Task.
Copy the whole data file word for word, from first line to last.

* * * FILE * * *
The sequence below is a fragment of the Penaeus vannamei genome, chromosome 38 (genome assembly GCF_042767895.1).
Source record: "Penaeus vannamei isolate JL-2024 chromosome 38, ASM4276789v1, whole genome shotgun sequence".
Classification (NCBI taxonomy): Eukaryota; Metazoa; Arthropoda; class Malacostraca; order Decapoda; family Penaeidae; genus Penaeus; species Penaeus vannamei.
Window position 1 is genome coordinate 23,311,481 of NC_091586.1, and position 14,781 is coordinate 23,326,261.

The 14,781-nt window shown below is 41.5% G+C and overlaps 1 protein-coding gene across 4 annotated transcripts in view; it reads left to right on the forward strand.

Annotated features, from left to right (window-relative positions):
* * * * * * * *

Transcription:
The sequence below is a fragment of the Penaeus vannamei genome, chromosome 38 (genome assembly GCF_042767895.1).
Source record: "Penaeus vannamei isolate JL-2024 chromosome 38, ASM4276789v1, whole genome shotgun sequence".
Classification (NCBI taxonomy): Eukaryota; Metazoa; Arthropoda; class Malacostraca; order Decapoda; family Penaeidae; genus Penaeus; species Penaeus vannamei.
Window position 1 is genome coordinate 23,311,481 of NC_091586.1, and position 14,781 is coordinate 23,326,261.

The 14,781-nt window shown below is 41.5% G+C and overlaps 1 protein-coding gene across 4 annotated transcripts in view; it reads left to right on the forward strand.

Annotated features, from left to right (window-relative positions):